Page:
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Artists included in this juried exhibition demonstrate that photography is much more than a documentary medium. 

Tempting the Truth

"Fresh Works," the Virginia Society for the Photographic Arts' new juried exhibition, has taken over the front two galleries at 1708 this month. Primarily black-and-white photography with a few garnishes of color throughout, it is a surprisingly frugal, surprisingly furtive, feminine show.

The juror is Philip Brookman, the Corcoran Gallery's Senior Curator of Photography and Media Arts. The dark, gossamer quality generally shared by the works selected for this beautifully installed show effectively serves to clarify the ideological viewpoint of the juror. Brookman builds a strong platform through his jurying process to demonstrate the varied methods that modern photography uses to tempt and challenge truth.

Popular imagination tends to endow the photograph with the absolute power of documentary objectivity. If a photograph can be produced of an event or scene, it is Exhibit A, proof positive. However, Brookman and many of the artists whose work he favors enjoy the artifice of photography: the purposeful or chance depiction of reality with its many alternatives, deceits and misremembrances. Brookman calls this mechanism "the metaphorical portrayal." To Brookman, staging an artist-interpreted situation is the essence of contemporary photography.

One can understand the playfulness of this contrived theater by considering the amusingly poignant daguerreotype studies of Alyssa Salomon, or hunting out Eric Norbom's mouthwatering motor home: the tasty, spacey toned silver print "Egg Car." Less conclusive examples might be considered in Regula Franz's cool, clairvoyant digital print "Ferry from Georgetown" or Joseph Johnson's desolate "A Crossroads." In these shots, nothing about the physical layout of the scenery is altered. It is only the photographer's rarified perspective that undermines the reliability of the views. In Johnson's work, the subtle ruse is the angle with which the warning sign does not quite function in the same plane with the intersection it cautions against. In fact it does, but in fact it doesn't. Franz's rearview mirror is a surreal remark against the impending dimness of the limitless vista ahead.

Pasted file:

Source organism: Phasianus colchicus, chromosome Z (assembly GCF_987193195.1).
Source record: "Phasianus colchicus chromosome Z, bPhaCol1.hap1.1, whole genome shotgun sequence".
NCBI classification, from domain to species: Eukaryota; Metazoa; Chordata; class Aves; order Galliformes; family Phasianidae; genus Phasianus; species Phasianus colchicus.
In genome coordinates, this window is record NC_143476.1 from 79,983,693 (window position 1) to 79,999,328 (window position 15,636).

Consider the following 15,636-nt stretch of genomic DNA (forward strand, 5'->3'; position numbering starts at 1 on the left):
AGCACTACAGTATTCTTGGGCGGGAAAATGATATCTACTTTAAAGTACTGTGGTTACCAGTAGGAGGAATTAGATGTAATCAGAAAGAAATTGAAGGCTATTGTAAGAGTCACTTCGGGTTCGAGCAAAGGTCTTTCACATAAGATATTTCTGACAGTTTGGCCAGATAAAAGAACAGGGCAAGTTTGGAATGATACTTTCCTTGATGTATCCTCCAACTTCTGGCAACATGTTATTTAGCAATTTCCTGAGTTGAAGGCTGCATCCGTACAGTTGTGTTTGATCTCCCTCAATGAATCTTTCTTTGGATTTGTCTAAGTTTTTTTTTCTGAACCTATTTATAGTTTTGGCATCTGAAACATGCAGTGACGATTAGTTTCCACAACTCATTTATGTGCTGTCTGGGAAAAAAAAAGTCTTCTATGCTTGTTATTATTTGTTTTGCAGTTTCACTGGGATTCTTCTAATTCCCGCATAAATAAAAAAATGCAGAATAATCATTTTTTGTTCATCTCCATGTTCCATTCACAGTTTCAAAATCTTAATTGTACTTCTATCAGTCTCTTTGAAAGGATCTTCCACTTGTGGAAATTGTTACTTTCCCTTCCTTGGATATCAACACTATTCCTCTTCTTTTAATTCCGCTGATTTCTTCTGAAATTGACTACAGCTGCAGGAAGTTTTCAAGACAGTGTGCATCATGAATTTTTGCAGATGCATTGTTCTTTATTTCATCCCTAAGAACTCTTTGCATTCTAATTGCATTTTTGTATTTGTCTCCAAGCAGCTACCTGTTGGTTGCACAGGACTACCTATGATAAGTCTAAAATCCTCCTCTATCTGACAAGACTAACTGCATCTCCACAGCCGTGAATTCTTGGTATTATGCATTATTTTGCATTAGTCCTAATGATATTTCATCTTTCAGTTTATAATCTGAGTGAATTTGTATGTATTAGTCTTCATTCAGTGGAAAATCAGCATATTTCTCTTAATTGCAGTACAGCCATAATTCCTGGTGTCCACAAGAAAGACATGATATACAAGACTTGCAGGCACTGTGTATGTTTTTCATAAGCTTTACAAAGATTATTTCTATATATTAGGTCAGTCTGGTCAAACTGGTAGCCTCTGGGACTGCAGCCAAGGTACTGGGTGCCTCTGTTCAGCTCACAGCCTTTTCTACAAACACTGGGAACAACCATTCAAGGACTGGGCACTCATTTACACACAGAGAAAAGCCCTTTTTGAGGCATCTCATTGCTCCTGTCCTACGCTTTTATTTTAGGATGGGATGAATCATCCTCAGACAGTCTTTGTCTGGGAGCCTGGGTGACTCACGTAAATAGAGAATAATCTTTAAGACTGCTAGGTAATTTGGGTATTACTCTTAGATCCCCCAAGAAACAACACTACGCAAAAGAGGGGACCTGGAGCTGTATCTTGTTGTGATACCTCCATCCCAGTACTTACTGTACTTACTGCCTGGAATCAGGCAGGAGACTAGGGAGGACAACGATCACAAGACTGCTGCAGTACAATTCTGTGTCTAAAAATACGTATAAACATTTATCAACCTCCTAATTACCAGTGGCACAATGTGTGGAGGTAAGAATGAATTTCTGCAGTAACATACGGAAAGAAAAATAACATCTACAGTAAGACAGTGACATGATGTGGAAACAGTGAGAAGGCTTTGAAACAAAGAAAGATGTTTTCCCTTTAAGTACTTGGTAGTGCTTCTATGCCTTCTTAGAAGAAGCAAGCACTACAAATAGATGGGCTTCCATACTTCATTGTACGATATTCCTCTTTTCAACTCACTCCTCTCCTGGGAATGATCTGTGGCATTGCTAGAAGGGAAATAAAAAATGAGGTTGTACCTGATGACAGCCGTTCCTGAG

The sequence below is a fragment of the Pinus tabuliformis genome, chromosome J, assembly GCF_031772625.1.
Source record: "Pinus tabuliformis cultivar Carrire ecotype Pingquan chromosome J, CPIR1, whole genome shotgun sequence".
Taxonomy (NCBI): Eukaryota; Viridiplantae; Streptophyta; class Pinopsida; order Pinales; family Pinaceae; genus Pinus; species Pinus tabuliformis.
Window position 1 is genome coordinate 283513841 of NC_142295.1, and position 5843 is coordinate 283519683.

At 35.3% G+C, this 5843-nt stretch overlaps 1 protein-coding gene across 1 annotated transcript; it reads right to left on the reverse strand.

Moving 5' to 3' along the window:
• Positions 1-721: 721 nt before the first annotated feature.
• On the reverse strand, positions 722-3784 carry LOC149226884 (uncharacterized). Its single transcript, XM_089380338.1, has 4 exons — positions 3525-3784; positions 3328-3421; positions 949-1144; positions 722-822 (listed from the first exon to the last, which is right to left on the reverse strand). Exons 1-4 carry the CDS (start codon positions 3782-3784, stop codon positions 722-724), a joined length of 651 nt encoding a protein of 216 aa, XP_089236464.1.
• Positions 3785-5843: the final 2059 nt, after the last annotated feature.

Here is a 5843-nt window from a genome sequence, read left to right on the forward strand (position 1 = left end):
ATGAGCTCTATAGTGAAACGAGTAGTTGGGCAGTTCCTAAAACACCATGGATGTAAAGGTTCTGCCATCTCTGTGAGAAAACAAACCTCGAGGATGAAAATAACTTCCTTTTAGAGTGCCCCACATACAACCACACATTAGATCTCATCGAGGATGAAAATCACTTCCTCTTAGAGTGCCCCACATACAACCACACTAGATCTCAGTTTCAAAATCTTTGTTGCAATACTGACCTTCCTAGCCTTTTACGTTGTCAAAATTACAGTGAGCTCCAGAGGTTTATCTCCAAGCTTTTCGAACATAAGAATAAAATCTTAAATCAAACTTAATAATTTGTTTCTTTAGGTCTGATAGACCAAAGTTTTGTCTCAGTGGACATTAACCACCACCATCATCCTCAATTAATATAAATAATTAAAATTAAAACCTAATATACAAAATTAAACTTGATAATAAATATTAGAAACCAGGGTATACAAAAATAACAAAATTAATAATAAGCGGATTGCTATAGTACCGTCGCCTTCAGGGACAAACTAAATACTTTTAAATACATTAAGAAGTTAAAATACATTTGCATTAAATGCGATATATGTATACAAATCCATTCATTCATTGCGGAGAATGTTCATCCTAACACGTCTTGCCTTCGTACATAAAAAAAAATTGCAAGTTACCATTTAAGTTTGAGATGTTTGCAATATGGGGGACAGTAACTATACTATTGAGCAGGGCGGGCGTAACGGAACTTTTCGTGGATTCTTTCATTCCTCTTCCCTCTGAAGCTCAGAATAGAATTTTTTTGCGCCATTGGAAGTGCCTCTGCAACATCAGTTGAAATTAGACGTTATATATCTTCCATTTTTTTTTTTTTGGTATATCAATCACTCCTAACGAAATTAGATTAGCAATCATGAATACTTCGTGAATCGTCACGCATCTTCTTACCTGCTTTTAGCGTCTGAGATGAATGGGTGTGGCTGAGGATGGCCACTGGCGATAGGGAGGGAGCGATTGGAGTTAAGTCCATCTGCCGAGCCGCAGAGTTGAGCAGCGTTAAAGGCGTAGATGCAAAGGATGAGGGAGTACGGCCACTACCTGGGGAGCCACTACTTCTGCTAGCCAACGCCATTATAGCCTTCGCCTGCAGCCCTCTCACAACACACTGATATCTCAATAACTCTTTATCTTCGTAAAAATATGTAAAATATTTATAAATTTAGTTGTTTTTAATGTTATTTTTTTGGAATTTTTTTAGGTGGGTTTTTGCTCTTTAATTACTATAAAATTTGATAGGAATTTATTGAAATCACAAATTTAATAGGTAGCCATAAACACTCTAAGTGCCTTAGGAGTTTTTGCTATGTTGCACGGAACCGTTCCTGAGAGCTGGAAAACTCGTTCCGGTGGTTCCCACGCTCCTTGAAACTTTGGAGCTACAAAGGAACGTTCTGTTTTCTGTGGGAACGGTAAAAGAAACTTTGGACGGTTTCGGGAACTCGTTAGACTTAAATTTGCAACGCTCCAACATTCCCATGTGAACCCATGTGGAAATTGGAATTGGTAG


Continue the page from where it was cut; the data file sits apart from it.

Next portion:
There are also works that lead the viewer into feral and unpredictable places. Jay Paul's superabundant, seemingly abandoned "Evergreen Cemetery" and Rebecca Silberman's tangled, haunted backyard landscapes offer a prognostication of uncertain hazard and unfriendly presences.

Not all of the photographs in "Fresh Works" are elusive. A few are straightforward portraits. Beverly Miller Jackson's character study "Mr. Mitchell," Taylor Dabney's "Addie Hill Shelton," Donna Connell's "Leona's Granddaughter" and Vernall Flood's "Untitled" are earnest, riveting portrayals of resolute individuals.

"Fresh Works" is a strong, cohesive grouping of new photographic images by some inventive and talented artists. If it has a flaw, it is only that it concluded too soon. Certainly there is room for more.

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